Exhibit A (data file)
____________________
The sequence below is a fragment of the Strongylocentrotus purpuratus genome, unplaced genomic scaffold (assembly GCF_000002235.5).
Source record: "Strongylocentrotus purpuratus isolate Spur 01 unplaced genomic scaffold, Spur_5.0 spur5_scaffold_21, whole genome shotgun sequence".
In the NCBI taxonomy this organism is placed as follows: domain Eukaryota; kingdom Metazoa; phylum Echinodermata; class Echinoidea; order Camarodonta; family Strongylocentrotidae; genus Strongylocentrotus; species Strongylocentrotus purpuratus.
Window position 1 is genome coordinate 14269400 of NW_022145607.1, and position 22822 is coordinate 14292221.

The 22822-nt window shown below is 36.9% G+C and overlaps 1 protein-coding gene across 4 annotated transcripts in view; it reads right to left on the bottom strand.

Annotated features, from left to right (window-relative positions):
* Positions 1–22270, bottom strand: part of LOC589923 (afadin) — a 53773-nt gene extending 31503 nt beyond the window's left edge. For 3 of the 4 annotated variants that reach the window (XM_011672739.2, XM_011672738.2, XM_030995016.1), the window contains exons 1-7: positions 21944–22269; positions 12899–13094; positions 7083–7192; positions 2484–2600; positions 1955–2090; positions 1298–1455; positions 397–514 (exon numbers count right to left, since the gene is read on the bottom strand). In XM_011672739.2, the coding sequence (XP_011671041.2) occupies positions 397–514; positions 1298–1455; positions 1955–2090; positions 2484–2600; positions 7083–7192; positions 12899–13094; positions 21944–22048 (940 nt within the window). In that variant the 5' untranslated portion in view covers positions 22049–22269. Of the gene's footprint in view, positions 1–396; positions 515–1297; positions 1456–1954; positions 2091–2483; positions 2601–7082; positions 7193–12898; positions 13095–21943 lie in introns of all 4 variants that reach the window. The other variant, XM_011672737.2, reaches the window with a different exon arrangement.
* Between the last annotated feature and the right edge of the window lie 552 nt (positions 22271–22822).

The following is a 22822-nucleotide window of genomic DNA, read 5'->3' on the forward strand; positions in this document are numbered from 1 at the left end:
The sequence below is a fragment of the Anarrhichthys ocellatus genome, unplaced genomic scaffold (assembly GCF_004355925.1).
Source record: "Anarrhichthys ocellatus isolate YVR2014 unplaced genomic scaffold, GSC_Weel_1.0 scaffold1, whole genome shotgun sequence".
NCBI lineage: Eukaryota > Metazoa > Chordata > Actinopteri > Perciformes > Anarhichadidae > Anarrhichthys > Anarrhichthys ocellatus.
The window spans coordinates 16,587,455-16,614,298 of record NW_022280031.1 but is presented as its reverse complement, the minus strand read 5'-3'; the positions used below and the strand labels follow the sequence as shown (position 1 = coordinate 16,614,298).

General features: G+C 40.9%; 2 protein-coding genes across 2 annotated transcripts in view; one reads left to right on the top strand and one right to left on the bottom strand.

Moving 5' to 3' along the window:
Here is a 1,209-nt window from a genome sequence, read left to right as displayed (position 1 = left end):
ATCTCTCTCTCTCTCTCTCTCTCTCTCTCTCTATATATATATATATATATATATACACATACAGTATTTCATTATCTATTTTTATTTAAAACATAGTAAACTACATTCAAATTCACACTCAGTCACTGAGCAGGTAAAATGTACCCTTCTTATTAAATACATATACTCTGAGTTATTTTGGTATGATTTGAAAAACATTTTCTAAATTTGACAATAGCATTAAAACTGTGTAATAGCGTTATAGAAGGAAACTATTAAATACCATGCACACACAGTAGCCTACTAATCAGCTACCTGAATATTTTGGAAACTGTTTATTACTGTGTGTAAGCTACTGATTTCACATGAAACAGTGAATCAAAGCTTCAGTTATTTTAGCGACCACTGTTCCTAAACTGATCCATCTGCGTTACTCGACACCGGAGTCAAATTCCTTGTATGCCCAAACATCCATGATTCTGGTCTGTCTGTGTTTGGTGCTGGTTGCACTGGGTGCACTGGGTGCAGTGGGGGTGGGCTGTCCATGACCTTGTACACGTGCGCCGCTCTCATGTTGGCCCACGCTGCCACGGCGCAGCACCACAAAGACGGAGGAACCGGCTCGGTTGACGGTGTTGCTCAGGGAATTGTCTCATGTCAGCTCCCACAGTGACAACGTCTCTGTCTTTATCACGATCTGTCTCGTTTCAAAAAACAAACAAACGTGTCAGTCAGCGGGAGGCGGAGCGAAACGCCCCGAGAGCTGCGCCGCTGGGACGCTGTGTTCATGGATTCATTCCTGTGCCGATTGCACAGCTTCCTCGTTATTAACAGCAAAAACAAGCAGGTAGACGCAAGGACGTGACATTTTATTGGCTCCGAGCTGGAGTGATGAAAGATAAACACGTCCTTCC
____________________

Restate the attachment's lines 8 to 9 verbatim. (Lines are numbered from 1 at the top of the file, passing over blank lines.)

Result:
* Between the last annotated feature and the right edge of the window lie 552 nt (positions 22271–22822).

The following is a 22822-nucleotide window of genomic DNA, read 5'->3' on the forward strand; positions in this document are numbered from 1 at the left end: